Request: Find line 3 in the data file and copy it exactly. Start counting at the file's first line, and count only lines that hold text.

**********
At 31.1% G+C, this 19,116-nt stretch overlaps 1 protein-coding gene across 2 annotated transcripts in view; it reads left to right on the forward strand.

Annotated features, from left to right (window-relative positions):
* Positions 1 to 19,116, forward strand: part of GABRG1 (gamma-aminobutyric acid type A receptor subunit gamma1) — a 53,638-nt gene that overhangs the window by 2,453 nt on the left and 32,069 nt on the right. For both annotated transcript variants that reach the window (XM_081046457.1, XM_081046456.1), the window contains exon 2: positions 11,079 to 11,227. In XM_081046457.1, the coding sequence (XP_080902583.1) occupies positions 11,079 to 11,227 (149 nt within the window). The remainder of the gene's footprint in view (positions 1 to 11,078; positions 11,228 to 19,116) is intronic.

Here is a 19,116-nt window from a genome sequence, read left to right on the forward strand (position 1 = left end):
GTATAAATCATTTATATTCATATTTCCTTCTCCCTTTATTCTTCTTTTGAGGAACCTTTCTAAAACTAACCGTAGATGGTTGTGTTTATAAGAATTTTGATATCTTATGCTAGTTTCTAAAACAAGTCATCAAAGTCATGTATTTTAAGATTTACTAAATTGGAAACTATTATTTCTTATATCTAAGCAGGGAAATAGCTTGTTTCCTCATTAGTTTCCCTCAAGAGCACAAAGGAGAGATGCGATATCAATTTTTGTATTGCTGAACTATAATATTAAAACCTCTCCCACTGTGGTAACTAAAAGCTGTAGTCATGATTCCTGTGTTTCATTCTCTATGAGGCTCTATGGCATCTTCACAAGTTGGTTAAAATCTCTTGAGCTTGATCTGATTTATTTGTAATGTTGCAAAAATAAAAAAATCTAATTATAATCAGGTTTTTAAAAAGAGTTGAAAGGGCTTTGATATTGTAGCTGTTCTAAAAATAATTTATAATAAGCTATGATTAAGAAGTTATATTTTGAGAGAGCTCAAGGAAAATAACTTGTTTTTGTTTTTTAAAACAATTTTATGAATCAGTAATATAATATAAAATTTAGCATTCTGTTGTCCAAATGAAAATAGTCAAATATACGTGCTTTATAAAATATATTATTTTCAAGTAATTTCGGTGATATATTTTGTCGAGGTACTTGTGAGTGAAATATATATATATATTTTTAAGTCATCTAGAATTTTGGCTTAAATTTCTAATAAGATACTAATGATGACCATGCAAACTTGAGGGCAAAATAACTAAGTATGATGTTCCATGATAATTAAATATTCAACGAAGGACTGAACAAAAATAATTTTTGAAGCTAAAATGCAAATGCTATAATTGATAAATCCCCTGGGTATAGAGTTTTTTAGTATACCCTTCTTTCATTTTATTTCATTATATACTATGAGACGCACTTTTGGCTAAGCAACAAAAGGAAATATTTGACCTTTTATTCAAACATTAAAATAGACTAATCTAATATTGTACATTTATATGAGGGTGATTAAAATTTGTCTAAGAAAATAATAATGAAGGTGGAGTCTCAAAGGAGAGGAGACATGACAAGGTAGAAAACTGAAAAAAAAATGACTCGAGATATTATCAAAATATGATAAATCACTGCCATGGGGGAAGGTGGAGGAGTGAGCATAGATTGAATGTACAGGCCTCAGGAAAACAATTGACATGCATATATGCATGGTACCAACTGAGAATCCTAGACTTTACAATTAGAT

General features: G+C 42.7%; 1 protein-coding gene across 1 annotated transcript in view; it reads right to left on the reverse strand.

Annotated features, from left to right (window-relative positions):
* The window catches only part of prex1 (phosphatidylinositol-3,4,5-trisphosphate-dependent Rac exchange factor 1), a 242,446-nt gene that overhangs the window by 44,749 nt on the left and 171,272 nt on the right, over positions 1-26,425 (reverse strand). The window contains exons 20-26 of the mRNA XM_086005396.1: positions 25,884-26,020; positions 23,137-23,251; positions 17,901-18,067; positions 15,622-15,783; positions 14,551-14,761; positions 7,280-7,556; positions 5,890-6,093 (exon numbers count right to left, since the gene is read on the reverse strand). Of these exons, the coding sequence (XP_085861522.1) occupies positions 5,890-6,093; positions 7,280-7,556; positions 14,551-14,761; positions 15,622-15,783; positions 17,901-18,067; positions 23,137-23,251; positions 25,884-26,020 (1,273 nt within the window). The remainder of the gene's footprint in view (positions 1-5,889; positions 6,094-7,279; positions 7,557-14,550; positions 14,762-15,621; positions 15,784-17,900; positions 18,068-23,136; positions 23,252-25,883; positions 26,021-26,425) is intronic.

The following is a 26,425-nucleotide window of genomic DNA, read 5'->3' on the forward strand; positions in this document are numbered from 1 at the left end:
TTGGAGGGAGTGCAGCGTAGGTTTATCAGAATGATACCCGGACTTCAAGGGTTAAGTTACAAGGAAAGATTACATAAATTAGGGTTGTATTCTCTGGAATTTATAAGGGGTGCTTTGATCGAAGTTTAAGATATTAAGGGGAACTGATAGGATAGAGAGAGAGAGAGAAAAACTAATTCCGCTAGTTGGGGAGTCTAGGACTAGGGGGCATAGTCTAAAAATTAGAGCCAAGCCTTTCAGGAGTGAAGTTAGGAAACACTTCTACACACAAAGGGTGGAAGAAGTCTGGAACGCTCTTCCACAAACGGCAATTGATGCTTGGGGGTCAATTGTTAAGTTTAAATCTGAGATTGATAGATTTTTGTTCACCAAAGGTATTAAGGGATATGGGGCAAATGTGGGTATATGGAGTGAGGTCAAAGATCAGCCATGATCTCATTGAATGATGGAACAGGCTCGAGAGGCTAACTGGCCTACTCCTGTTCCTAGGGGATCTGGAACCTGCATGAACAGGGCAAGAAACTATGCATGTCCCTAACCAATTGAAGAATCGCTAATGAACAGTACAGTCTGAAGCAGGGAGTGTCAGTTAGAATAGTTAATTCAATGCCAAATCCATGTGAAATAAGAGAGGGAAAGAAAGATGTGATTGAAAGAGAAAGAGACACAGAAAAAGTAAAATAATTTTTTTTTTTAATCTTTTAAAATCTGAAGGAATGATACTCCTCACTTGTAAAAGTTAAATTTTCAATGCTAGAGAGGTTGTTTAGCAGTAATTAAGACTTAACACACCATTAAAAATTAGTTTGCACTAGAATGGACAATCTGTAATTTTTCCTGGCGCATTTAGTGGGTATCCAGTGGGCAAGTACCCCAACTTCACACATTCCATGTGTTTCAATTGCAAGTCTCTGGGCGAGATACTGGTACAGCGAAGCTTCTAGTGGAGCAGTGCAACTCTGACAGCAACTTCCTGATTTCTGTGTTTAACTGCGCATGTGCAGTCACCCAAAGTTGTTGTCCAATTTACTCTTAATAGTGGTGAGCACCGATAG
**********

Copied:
* Positions 1 to 19,116, forward strand: part of GABRG1 (gamma-aminobutyric acid type A receptor subunit gamma1) — a 53,638-nt gene that overhangs the window by 2,453 nt on the left and 32,069 nt on the right. For both annotated transcript variants that reach the window (XM_081046457.1, XM_081046456.1), the window contains exon 2: positions 11,079 to 11,227. In XM_081046457.1, the coding sequence (XP_080902583.1) occupies positions 11,079 to 11,227 (149 nt within the window). The remainder of the gene's footprint in view (positions 1 to 11,078; positions 11,228 to 19,116) is intronic.